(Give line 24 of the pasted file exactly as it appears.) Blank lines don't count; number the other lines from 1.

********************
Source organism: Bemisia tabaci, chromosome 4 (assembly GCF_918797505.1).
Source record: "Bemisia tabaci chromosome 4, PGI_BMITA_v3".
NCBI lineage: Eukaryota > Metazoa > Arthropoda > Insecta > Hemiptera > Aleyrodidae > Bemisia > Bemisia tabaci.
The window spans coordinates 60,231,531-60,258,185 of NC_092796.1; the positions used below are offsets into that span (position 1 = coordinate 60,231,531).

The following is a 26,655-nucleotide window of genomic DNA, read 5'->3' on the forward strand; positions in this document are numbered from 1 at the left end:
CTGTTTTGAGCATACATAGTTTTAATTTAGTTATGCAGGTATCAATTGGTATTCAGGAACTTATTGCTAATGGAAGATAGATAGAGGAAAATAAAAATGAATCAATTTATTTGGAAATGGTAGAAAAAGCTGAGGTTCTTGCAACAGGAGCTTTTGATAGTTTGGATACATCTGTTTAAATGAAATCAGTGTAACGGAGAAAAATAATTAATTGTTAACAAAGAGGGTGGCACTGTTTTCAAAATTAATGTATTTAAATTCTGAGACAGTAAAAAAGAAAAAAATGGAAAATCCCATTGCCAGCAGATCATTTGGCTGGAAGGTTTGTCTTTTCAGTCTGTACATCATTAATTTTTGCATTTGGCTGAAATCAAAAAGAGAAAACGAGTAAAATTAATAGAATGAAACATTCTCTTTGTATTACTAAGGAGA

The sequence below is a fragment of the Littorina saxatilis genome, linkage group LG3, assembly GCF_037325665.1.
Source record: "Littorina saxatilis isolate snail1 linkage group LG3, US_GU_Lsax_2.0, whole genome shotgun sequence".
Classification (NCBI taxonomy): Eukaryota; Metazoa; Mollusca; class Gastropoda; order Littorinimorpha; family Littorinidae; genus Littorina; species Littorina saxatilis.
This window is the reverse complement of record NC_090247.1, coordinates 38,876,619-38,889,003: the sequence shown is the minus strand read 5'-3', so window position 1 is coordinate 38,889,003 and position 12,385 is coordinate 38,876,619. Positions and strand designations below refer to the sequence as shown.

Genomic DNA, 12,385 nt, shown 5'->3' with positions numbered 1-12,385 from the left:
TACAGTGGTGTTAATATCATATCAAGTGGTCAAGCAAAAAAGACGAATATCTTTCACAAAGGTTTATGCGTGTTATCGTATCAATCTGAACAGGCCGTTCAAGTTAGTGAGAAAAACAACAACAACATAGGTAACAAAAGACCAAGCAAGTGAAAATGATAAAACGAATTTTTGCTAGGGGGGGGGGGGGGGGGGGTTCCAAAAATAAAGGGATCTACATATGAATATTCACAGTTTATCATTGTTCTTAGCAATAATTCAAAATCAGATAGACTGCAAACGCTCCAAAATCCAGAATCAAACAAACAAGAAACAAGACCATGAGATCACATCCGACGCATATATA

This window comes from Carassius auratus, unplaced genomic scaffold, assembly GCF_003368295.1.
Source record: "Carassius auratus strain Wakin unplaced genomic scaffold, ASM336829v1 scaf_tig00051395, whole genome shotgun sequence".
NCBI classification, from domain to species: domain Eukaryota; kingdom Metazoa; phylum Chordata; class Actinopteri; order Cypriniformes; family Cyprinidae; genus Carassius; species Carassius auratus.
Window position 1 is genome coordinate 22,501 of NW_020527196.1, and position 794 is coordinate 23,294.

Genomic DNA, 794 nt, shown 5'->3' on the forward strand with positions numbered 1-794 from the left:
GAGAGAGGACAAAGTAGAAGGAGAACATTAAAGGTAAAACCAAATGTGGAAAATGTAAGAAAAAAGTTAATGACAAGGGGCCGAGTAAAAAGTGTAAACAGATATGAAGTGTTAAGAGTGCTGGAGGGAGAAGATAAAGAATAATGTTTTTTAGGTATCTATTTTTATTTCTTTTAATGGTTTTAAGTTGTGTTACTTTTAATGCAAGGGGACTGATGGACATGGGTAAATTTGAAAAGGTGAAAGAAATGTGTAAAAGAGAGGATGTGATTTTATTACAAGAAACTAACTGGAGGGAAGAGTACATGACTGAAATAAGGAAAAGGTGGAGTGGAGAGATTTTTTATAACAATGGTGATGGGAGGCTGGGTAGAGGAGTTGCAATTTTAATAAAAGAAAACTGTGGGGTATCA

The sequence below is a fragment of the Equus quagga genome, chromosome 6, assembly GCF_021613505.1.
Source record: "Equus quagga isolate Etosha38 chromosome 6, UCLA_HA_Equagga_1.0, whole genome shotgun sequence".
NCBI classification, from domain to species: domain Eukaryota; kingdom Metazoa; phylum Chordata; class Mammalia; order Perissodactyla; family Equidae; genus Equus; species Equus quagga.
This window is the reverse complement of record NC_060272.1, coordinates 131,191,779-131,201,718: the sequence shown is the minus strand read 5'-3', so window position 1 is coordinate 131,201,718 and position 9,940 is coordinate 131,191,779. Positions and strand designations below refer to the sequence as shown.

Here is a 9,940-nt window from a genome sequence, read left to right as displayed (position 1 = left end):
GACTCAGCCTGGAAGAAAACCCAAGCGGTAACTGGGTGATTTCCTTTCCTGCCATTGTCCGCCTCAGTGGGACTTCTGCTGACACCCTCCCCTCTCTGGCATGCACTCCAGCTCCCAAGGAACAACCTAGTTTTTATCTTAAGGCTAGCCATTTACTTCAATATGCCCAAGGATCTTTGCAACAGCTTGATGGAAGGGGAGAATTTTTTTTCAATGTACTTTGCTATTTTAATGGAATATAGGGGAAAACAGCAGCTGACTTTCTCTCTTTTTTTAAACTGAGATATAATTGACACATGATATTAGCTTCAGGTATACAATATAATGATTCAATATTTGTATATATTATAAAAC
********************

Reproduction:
GACTCAGCCTGGAAGAAAACCCAAGCGGTAACTGGGTGATTTCCTTTCCTGCCATTGTCCGCCTCAGTGGGACTTCTGCTGACACCCTCCCCTCTCTGGCATGCACTCCAGCTCCCAAGGAACAACCTAGTTTTTATCTTAAGGCTAGCCATTTACTTCAATATGCCCAAGGATCTTTGCAACAGCTTGATGGAAGGGGAGAATTTTTTTTCAATGTACTTTGCTATTTTAATGGAATATAGGGGAAAACAGCAGCTGACTTTCTCTCTTTTTTTAAACTGAGATATAATTGACACATGATATTAGCTTCAGGTATACAATATAATGATTCAATATTTGTATATATTATAAAAC